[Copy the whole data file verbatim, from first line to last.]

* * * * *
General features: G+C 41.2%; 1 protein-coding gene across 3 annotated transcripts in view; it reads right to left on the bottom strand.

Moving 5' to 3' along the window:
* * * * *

General features: G+C 41.2%; 1 protein-coding gene across 3 annotated transcripts in view; it reads right to left on the bottom strand.

Moving 5' to 3' along the window: